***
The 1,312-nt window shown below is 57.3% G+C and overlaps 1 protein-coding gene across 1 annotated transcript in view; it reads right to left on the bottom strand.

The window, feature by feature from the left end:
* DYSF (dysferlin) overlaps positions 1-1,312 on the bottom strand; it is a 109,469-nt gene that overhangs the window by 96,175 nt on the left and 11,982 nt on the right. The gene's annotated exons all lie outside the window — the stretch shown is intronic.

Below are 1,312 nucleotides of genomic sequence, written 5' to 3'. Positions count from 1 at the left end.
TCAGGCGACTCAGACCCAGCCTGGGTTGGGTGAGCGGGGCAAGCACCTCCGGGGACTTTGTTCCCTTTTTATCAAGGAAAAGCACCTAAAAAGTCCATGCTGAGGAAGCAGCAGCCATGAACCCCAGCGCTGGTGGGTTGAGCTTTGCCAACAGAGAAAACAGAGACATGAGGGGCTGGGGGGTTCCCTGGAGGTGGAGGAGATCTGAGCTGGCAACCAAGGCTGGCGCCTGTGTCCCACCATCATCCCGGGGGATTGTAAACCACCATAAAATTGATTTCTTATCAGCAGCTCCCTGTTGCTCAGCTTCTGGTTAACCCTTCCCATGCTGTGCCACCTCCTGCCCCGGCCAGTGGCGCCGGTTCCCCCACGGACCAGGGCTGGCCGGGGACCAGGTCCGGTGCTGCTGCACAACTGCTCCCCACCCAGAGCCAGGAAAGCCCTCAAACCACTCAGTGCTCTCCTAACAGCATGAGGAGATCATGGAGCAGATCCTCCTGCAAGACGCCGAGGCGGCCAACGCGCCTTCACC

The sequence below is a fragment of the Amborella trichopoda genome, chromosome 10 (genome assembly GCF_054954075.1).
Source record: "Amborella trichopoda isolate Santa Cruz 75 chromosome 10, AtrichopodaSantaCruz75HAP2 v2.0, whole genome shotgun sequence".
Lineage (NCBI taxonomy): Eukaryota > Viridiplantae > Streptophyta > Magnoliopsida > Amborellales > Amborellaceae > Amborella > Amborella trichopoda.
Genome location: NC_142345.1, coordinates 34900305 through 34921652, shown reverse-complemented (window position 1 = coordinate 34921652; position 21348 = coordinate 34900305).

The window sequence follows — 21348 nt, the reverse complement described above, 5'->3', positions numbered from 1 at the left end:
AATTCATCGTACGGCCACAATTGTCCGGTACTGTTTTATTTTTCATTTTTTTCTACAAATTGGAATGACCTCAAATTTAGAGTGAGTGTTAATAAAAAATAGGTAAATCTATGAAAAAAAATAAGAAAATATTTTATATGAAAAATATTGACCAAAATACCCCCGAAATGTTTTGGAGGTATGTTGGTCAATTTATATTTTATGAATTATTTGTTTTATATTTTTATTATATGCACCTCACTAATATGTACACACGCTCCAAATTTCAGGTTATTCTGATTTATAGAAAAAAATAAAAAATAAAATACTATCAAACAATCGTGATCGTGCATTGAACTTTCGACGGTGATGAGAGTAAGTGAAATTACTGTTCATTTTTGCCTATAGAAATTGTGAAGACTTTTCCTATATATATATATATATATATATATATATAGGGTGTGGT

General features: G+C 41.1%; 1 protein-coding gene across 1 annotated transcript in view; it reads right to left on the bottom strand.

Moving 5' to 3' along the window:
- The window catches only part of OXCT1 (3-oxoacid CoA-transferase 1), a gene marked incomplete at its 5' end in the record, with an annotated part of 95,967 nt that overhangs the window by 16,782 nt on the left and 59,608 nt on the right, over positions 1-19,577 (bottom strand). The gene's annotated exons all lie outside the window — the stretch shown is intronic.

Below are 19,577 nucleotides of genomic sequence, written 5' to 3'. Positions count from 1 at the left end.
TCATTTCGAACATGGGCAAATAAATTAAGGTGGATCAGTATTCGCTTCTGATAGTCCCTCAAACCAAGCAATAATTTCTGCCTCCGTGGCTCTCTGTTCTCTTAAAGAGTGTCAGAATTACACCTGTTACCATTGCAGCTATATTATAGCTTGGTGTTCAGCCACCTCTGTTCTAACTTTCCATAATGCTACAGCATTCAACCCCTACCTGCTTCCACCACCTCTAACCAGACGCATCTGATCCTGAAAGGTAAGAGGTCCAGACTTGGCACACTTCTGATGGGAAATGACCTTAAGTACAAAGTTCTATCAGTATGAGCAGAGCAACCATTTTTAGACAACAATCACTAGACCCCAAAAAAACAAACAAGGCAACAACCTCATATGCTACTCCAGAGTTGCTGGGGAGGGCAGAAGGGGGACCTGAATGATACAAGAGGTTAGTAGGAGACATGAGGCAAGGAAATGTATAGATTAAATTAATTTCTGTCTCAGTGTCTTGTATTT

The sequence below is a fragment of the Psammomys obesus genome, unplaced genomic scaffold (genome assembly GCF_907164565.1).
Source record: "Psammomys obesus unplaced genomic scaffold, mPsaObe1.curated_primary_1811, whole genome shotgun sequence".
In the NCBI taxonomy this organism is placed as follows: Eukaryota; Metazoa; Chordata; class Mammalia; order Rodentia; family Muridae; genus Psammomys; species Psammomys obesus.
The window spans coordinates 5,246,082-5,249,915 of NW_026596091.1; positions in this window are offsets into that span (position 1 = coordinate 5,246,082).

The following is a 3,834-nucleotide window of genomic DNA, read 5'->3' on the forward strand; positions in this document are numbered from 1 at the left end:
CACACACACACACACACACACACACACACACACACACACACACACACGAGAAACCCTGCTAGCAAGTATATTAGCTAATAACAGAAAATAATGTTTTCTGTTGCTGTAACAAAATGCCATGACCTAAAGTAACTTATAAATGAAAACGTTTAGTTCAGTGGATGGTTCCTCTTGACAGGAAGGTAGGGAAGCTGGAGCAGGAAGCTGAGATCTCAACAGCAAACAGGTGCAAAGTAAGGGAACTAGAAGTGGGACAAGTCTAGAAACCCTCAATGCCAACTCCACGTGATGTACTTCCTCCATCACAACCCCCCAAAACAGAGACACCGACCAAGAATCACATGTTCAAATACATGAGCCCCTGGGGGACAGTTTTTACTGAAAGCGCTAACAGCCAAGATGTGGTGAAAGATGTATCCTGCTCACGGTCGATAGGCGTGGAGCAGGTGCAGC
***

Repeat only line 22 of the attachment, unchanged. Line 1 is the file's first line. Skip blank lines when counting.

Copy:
CACACACACACACACACACACACACACACACACACACACACACACACGAGAAACCCTGCTAGCAAGTATATTAGCTAATAACAGAAAATAATGTTTTCTGTTGCTGTAACAAAATGCCATGACCTAAAGTAACTTATAAATGAAAACGTTTAGTTCAGTGGATGGTTCCTCTTGACAGGAAGGTAGGGAAGCTGGAGCAGGAAGCTGAGATCTCAACAGCAAACAGGTGCAAAGTAAGGGAACTAGAAGTGGGACAAGTCTAGAAACCCTCAATGCCAACTCCACGTGATGTACTTCCTCCATCACAACCCCCCAAAACAGAGACACCGACCAAGAATCACATGTTCAAATACATGAGCCCCTGGGGGACAGTTTTTACTGAAAGCGCTAACAGCCAAGATGTGGTGAAAGATGTATCCTGCTCACGGTCGATAGGCGTGGAGCAGGTGCAGC